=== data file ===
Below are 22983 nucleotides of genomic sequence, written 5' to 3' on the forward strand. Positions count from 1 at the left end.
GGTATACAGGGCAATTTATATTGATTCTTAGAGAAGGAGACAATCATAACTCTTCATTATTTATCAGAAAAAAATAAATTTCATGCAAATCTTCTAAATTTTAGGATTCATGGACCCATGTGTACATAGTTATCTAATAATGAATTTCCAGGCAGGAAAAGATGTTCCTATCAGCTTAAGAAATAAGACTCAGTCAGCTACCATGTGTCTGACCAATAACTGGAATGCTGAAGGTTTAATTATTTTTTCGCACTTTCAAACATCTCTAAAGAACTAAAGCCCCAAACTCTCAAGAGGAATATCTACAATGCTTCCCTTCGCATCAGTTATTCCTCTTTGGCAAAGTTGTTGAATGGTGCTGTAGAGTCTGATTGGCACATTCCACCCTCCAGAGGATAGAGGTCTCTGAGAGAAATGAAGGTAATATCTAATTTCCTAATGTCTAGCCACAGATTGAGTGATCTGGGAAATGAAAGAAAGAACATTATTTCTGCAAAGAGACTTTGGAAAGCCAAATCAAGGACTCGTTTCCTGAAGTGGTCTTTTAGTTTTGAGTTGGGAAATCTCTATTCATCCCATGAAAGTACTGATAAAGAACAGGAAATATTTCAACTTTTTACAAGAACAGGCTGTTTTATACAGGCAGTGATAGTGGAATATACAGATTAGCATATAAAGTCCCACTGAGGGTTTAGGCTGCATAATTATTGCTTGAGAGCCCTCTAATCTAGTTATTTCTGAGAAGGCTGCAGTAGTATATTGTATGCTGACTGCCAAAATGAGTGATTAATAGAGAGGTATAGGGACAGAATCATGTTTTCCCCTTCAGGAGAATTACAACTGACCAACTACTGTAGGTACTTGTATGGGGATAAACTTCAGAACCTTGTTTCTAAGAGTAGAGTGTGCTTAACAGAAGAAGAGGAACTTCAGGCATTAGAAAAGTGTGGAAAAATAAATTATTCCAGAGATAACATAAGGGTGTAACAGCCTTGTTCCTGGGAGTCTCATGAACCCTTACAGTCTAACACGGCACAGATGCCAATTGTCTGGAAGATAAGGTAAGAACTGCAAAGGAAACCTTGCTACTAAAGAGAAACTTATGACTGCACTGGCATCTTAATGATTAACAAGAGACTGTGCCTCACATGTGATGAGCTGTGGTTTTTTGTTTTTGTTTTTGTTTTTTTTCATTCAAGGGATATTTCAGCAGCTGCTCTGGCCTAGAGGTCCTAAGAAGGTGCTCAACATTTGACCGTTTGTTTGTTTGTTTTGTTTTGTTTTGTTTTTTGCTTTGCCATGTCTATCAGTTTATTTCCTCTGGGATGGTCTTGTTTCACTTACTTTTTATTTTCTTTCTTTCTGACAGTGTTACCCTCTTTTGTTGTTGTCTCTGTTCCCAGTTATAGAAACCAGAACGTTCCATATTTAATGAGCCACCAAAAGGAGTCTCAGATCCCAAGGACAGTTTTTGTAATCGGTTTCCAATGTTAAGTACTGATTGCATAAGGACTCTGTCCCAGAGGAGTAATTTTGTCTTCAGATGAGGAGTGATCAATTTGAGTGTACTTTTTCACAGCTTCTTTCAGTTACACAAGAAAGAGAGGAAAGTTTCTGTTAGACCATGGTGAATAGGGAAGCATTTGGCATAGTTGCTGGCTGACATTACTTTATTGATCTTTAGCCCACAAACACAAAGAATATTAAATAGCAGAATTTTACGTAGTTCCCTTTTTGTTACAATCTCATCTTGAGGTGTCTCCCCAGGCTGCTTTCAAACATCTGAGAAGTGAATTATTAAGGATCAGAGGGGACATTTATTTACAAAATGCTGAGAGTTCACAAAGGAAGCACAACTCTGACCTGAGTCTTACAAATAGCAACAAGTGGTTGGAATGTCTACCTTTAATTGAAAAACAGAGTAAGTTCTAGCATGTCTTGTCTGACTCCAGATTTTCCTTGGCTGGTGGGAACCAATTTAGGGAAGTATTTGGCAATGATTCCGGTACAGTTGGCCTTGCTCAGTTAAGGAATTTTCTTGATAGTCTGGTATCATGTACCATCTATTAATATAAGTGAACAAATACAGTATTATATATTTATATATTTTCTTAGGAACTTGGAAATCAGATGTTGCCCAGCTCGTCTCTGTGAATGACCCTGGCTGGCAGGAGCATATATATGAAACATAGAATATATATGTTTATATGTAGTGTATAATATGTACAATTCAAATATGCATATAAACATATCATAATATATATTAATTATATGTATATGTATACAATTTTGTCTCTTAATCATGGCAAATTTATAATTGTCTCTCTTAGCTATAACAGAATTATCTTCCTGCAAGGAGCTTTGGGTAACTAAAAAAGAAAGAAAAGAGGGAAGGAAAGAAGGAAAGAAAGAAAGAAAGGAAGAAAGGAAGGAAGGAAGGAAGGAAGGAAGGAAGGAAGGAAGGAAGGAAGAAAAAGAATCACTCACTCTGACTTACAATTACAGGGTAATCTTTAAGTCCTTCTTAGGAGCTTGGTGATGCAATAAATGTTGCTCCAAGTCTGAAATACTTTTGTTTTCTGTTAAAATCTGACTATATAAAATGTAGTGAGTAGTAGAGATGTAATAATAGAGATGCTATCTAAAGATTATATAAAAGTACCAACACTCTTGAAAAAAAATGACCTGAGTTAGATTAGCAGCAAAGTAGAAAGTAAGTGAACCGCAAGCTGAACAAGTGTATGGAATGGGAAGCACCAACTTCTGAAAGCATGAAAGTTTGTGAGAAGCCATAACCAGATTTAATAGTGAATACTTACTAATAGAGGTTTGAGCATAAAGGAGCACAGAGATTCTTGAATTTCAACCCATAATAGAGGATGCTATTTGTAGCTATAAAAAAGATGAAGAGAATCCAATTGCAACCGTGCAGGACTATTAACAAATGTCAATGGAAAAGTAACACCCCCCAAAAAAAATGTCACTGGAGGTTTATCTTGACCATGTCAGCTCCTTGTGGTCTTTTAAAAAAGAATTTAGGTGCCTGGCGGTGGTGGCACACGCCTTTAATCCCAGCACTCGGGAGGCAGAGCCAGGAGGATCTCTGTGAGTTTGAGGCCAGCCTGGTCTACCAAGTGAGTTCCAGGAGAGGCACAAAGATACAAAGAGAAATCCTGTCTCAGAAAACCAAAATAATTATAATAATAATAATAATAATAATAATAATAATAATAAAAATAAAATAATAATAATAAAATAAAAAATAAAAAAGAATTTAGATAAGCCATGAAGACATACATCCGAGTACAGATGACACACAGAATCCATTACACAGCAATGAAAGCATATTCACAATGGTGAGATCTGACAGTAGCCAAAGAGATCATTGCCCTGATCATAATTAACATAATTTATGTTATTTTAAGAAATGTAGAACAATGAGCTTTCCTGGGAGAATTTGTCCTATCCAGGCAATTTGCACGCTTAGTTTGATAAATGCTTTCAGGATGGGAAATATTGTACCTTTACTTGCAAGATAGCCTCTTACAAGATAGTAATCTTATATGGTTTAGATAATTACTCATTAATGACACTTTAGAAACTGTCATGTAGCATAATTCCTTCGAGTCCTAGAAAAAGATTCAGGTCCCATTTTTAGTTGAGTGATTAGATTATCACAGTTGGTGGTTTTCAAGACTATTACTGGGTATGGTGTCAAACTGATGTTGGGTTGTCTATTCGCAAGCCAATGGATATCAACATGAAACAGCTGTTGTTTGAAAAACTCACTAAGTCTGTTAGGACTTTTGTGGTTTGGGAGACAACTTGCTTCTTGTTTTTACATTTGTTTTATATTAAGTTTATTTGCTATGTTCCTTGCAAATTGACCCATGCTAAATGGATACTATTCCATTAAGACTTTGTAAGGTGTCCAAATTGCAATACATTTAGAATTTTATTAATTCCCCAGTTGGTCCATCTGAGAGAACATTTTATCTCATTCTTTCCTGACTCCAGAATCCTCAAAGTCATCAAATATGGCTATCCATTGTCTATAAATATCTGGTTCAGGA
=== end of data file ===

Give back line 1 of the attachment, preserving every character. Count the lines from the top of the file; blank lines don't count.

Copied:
Below are 22983 nucleotides of genomic sequence, written 5' to 3' on the forward strand. Positions count from 1 at the left end.